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Some cases aren't like the others... and the gun community notices


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#1 James Miller

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Posted 04 September 2015 - 09:47 AM

To add to this,

 

The DENI branch is a joke.  They put out dozens of NICS cases on a daily basis yet almost none of them ever go to trial or even get a second look for that matter.  I remember one Field Division that just stacked them up to a certain point and then would shred them.  During my time there, I at least tried to forward cases that had some prosecutorial merit but of the 20,000 plus cases I went over in a ten year period I can only remember one of mine that I forwarded that ever went to trial.  Why does the ATF even keep this office around as it does a whole lot of nothing?  Oh that's right, my old supervisor who is now the branch chief is a past master of boot licking and can make herself shine like nobody's business.  Keep wasting that government money ATF...



#2 MidwestCR

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Posted 03 September 2015 - 08:04 PM

I know this was the US Attorney mostly and the judge somewhat, and not the ATF - but it's going to reflect on the ATF in so far as to the public it appears that cases involving actual criminals are getting sidelined and softballed while gun owners and FFLs who slip up are hounded to the end of time.

 

It's the appearance that's out in the gun owning / collecting crowd. Guy straw purchases 27 guns using false ID and writing fake address on 4473's and he gets 1 year of probation. Whereas not that long ago, Abramski buys ONE gun that he legally transfers to his uncle, and he gets 5 years of probation. Or, does the ATF or FBI actually track down any violent felons stopped by the NICS background check? Not so much.

 

It's not just the Fast & Furious and miserably run sting operations that are killing your organization. Your bosses at the DOJ are doing it to ya big time.

 

http://www.jsonline....-322283481.html

 

 

In giving probation with no jail time to a Milwaukee man charged with 55 counts of buying firearms with fake identification and dealing them without a license, a federal judge delivered a message:


"People kill people," U.S. District Rudolph Randa said, echoing a common gun rights slogan. "Guns don't kill people."

Dontray Mills, 24, purchased a total of 27 firearms, mostly handguns, between December 2012 and April 2014 and pleaded guilty to one of the charges on April 22, 2014, after an ATF investigation. As a result of the conviction, Mills will never again be able to buy firearms legally.

On Wednesday, he was sentenced. As part of the plea bargain, prosecutors agreed with the one year of probation.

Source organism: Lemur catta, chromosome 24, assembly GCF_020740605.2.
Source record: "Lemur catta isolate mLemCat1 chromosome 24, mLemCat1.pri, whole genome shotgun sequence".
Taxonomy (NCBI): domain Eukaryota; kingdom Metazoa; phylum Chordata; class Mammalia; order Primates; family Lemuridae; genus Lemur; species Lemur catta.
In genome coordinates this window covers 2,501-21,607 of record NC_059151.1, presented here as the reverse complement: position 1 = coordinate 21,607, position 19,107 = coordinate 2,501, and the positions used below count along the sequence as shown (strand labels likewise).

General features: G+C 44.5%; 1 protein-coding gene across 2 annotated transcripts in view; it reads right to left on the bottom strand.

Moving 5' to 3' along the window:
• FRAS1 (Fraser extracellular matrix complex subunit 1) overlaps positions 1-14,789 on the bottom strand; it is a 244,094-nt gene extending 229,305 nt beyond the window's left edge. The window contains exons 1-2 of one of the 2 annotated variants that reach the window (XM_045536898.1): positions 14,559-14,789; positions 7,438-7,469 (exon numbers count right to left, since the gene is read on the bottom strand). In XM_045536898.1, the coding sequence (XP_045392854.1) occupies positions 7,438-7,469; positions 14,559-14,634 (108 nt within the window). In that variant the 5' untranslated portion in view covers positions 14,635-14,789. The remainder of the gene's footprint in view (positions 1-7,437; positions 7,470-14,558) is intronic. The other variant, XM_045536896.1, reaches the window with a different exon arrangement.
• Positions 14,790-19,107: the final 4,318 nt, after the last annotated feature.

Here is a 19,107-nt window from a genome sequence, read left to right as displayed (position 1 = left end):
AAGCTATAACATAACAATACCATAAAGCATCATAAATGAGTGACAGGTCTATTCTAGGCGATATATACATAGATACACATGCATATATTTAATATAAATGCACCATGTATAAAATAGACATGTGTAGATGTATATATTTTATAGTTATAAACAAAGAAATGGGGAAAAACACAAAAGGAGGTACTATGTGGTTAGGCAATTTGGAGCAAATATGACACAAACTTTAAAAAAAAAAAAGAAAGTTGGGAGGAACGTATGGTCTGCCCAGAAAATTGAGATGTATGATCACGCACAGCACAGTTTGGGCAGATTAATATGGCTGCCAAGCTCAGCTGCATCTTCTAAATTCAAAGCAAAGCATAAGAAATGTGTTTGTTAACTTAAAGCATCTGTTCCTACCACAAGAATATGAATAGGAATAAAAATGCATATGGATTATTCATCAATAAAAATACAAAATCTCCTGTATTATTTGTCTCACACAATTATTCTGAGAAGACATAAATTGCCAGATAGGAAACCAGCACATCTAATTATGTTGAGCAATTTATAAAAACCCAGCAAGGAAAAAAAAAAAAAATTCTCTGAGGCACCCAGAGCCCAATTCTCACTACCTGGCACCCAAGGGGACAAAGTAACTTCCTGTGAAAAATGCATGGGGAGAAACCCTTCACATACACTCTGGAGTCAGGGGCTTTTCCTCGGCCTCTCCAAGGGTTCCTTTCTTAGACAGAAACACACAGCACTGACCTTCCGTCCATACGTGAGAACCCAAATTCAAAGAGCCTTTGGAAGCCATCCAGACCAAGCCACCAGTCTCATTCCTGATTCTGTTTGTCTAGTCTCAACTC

Randa said he recognized the seriousness of the offense and acknowledged the problem of guns winding up in the hands of people who use them to commit violence.

But Mills, Randa said, did not come across as a typical defendant because of his good behavior since the charges and his life ambitions, which include becoming a rap musician. While on bail, Mills twice traveled to Los Angeles to work on a film and to pursue his musical aspirations.

Randa said he had seen plenty of people facing similar charges who bought firearms for friends and then took no responsibility for their actions. Mills, he said, has accepted responsibility.

Mills purchased the firearms, usually at a Gander Mountain or Mills Fleet Farm store, with an identification that had an address that was different from his own. He tearfully told the court Wednesday he was "unaware of how serious" his offense was.

On April 11, 2014, Mills was at a Mills Fleet Farm in Germantown and filled out ATF Form 4473 to purchase a gun from the store, which he could pick up two days later. Shortly after he went to West Bend and purchased a firearm there, too.

On that same day, law enforcement officers, who had received a tip about Mills' activities about a week earlier, went to the address he had been using to purchase the firearms in the 6100 block of N. 35th St in Milwaukee and interviewed a resident of the house.

Mills had listed the address in his purchases, but the resident said nobody had permission to use her address and nobody was renting a room. The family — which included a man, woman and two minor children — had no idea their address had been used by someone else to register to buy guns.

Mills was taken into custody and released on bail. While on bail, he traveled to California to work on a film and to pursue his aspirations of becoming a rap artist.






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